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Community Partners Work to Bring Transit to Northern DeKalb County

SYCAMORE, IL – In Summer of 2018, the Voluntary Action Center (VAC) – in partnership with the Gracie Center, DeKalb County Community Gardens (DCCG), Family Service Agency (FSA), and the Kishwaukee Special Recreation Association (KSRA) – debuted a pilot bus program that services the northern portion of DeKalb County, especially Genoa, Kingston, and Kirkland.

The bus route, known as Route 41, will run Monday/Wednesday/Friday from 8:00 a.m. to 4:00 p.m. and is a dial-a-ride program similar to VAC’s other dial-a-ride transit programs. The route is still being developed to meet the needs of the community, but the route will help transport clients from the partner agencies to and from programs in the northern part of the County and DeKalb-Sycamore area.
Additionally, Route 41 will be open to the general public for transit. All rides are based on space and availability. For more information on VAC’s dial-a-ride policies, procedures, and fares, please visit

The route is being funded through the mutual partnership of social service agencies, a grant from the DeKalb County Community Mental Health Board (DCCMHB), and grants from Illinois Department of Transportation.

After the pilot concludes, the partner agencies will evaluate whether or not to continue the service permanently based on the initial program’s success.

“VAC is excited to support the pilot for bus service in the northern portion of the County. We feel that having another transportation option in our area will be beneficial to our community, and VAC and the partner agencies look forward to seeing what future opportunities will be available after a successful pilot,” said Ellen Rogers, VAC’s CEO/President.

Participants in the Gracie Center’s Vocational Skill Development Program were among the service’s first passengers to enjoy trips from DeKalb-Sycamore to Kingston and back home.

“This route is truly a blessing to the individuals in northern DeKalb County. I have lived in Genoa for 30 years. My daughter had to relocate to a different community as there was little transportation options for her,” said Julie Craig, Program Director at the Gracie Center. “I am so happy to say she can now come home independently to visit her family! Independence is so essential, and Route 41 gives her a bit more of that!”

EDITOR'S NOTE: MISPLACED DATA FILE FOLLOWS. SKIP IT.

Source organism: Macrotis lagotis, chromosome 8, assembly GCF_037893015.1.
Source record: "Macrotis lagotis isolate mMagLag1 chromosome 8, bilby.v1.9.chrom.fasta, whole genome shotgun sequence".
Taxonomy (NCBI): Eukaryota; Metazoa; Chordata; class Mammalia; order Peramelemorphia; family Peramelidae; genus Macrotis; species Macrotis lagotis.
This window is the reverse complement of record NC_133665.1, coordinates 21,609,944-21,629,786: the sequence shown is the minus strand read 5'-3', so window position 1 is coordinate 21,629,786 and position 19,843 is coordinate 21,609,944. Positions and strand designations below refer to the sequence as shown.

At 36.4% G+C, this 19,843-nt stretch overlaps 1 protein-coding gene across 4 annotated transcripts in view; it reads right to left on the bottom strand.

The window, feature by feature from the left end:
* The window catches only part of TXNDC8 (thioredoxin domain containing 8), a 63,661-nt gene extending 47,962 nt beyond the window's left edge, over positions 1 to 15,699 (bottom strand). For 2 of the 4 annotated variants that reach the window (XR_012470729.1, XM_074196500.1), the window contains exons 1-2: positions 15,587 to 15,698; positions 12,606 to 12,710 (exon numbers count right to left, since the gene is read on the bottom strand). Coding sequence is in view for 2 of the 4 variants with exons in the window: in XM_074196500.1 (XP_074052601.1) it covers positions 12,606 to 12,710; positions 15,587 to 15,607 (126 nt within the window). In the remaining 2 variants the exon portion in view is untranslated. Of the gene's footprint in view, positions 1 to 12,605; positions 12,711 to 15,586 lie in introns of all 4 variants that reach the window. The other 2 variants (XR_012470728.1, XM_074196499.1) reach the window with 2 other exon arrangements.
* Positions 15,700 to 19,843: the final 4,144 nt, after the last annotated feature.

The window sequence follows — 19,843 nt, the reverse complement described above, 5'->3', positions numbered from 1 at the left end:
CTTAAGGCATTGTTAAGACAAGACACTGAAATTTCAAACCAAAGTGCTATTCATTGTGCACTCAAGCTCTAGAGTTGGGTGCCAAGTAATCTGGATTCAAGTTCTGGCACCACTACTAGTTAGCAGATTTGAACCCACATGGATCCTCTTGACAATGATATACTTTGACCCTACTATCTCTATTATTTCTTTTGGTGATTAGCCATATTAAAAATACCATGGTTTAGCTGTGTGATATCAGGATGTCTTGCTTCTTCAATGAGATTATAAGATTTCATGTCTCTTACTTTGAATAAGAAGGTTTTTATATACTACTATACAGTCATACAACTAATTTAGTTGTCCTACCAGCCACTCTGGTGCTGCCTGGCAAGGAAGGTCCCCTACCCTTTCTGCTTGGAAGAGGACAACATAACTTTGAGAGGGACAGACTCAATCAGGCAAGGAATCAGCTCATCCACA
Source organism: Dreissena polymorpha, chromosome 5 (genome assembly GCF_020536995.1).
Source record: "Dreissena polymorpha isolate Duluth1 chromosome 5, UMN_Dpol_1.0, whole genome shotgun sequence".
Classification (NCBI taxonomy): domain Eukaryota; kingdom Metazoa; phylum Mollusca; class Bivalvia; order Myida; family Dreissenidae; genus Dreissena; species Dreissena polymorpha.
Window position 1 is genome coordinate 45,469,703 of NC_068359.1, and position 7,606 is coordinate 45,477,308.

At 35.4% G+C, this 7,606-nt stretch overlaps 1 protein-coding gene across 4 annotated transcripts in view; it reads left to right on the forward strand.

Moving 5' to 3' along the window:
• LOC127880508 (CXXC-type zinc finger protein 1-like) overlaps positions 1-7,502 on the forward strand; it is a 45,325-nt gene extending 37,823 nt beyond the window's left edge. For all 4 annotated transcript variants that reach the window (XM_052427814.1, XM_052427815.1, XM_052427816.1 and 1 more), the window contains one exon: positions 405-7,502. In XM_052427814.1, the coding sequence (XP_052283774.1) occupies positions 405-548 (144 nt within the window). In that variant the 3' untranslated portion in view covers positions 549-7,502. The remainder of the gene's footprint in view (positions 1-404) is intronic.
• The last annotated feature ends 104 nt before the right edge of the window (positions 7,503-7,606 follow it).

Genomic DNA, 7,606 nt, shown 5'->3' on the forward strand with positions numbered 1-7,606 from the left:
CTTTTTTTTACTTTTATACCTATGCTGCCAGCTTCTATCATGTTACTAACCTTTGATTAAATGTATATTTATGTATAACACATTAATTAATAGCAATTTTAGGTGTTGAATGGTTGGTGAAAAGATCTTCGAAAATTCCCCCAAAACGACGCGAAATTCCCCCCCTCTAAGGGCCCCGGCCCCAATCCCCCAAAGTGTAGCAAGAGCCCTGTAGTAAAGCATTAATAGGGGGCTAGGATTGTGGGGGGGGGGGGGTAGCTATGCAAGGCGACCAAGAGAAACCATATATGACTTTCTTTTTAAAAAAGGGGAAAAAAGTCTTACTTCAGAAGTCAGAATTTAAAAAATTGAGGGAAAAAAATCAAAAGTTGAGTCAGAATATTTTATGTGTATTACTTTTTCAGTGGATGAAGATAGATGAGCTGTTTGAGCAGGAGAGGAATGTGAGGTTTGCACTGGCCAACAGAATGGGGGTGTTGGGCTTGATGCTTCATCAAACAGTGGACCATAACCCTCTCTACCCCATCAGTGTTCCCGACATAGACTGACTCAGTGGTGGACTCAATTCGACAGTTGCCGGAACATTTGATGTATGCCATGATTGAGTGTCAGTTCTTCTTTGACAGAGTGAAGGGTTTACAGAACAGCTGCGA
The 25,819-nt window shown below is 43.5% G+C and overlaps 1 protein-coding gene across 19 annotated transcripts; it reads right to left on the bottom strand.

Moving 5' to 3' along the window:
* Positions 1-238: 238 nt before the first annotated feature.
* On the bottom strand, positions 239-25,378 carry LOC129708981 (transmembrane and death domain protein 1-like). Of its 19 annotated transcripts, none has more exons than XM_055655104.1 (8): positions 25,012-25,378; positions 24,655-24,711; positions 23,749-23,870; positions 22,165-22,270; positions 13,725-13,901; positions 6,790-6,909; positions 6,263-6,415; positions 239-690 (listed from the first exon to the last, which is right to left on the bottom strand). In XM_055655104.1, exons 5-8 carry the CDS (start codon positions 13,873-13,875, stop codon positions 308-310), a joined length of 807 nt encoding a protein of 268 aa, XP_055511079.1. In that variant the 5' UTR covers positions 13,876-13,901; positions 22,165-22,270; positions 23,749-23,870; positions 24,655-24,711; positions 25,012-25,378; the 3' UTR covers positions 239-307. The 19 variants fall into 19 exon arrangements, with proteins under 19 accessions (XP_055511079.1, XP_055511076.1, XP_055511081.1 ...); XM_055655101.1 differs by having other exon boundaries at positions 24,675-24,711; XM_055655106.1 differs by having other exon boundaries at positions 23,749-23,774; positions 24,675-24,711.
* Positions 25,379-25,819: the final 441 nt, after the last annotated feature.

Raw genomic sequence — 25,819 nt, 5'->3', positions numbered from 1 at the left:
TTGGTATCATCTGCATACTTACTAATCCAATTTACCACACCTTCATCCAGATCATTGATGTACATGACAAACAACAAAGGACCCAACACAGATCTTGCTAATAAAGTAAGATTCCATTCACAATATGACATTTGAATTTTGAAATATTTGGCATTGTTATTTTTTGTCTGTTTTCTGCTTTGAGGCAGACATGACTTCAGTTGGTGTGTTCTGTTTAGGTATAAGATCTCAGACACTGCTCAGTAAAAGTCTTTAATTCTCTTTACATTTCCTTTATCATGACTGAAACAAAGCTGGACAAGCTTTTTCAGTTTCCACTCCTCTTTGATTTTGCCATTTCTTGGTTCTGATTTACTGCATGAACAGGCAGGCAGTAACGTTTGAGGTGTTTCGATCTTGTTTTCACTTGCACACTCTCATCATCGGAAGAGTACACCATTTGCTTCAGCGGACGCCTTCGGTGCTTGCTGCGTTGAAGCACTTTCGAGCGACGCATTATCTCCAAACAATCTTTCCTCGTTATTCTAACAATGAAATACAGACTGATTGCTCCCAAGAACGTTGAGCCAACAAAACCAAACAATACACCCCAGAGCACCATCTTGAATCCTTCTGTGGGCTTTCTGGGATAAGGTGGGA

According to the VAC, public transportation is a cornerstone of local economies in urban, suburban, and rural communities. Every $1 invested in public transportation generates approximately $4 in economic returns, powering community growth and revitalization, according to the American Public Transportation Association (APTA).

“VAC looks forward to expanding our TransVAC service to our partners, the communities in the north, and its residents. Our long-term goal is to be in as many places throughout the County as is possible to provide much-needed community transit to those who need it. Our hope is that this pilot will lead to long-term relationships and more opportunities,” said Paul LaLonde, VAC’s V.P. of Operations & HR.

VAC operates TransVAC, a dial-a-ride service (also known as paratransit, door-to-door, demand-response), which is origin-to-destination transportation to residents or visitors of DeKalb County. All riders must be registered with VAC before using, all rides are based on vehicle space and availability, and trips must be scheduled at least two (2) days in advance. TransVAC is a community and public transportation service of DeKalb County and is particularly vital to seniors and individuals with disabilities. For information regarding registration, fares, and scheduling, please visit